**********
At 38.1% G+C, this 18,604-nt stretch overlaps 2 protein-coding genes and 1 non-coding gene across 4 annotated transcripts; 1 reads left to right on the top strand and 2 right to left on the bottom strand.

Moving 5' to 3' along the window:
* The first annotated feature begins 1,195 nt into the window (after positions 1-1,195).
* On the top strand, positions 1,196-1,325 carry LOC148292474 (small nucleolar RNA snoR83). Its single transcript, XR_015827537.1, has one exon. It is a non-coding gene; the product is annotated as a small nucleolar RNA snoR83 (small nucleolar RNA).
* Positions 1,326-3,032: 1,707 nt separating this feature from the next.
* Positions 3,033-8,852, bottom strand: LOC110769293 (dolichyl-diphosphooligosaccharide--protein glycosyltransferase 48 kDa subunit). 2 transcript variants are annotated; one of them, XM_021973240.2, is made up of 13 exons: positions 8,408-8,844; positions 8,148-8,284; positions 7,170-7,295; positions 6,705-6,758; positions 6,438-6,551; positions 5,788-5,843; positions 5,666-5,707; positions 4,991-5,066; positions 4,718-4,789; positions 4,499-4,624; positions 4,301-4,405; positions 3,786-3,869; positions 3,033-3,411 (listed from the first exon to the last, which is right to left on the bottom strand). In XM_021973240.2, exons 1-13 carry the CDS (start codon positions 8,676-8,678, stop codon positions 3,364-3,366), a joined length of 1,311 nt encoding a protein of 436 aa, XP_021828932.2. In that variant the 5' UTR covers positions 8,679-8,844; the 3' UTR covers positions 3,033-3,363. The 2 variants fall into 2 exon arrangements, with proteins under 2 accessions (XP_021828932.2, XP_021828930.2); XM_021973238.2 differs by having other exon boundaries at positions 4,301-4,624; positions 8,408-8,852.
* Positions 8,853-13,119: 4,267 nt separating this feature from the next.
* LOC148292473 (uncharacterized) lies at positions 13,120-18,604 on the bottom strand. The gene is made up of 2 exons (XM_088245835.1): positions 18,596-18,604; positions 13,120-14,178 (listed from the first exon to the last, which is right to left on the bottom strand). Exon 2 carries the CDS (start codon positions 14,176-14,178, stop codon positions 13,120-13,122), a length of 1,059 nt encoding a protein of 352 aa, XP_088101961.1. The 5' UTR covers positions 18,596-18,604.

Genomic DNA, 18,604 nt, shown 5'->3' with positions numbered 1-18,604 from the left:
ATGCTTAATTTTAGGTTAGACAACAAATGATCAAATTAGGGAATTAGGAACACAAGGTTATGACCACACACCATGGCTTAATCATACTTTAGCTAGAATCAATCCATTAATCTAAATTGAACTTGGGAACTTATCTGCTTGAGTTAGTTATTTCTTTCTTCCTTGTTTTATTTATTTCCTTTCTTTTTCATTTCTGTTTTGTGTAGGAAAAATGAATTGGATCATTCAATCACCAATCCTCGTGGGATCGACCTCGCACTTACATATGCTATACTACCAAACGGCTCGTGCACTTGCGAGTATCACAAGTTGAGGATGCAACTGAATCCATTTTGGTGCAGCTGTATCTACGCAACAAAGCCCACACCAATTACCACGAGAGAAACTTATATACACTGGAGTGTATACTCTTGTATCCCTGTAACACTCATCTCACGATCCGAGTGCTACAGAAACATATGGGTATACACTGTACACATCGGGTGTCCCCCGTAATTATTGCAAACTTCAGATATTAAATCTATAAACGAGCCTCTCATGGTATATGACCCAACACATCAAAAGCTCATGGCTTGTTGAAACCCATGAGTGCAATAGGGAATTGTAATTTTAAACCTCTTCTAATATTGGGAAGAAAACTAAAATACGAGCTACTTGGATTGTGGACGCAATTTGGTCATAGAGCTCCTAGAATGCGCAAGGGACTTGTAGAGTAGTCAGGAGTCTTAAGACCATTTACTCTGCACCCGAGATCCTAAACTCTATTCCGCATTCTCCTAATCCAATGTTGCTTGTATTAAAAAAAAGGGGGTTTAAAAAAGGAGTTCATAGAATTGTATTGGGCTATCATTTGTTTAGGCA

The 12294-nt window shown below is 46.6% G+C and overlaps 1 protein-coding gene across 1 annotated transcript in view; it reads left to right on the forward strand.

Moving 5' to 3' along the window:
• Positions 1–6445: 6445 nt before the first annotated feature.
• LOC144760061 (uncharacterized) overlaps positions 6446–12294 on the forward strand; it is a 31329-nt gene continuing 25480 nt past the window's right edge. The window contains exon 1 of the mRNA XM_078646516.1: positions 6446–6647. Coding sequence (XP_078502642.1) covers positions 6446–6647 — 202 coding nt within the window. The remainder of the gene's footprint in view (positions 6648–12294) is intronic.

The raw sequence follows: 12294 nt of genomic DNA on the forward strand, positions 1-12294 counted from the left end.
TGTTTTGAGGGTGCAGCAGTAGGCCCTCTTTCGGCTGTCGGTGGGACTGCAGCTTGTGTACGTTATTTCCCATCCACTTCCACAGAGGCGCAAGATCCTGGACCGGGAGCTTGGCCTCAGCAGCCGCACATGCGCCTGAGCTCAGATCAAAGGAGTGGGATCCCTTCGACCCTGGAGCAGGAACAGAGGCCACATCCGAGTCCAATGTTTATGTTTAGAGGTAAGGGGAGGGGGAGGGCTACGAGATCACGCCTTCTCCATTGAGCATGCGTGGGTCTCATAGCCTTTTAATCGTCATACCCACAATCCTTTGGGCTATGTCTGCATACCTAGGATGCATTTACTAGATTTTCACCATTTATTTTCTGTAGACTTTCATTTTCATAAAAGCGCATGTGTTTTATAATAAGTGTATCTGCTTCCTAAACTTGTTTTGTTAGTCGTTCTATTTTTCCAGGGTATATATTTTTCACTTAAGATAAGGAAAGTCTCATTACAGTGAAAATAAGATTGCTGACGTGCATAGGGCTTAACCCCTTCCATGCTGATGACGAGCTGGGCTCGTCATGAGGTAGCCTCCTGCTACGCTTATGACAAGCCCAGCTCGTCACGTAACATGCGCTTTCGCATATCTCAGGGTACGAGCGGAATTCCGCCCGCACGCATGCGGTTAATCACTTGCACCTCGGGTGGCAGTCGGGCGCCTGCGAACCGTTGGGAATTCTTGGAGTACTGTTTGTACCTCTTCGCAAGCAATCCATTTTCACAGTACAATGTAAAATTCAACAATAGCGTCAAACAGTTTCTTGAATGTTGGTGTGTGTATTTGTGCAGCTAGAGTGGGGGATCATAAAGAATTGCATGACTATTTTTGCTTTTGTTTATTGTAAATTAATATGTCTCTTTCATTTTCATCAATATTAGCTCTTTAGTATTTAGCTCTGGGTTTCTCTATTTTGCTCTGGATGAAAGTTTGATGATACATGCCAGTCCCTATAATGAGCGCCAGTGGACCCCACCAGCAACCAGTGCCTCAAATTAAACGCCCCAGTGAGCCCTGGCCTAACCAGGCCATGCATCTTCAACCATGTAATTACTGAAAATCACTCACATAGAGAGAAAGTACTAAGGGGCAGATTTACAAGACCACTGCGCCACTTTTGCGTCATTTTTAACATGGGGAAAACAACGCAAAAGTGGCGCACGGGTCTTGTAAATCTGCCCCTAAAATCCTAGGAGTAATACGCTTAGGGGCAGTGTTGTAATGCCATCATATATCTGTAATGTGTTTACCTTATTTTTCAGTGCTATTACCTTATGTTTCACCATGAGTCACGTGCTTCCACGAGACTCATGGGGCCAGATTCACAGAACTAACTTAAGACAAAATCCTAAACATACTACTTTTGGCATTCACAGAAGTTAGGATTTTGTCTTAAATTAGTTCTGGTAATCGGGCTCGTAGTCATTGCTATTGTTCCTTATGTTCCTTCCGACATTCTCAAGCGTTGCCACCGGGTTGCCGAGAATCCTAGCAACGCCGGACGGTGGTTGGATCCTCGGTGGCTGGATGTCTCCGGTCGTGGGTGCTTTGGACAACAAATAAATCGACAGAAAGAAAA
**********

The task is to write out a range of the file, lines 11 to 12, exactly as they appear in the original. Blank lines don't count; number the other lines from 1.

The 12294-nt window shown below is 46.6% G+C and overlaps 1 protein-coding gene across 1 annotated transcript in view; it reads left to right on the forward strand.

Moving 5' to 3' along the window: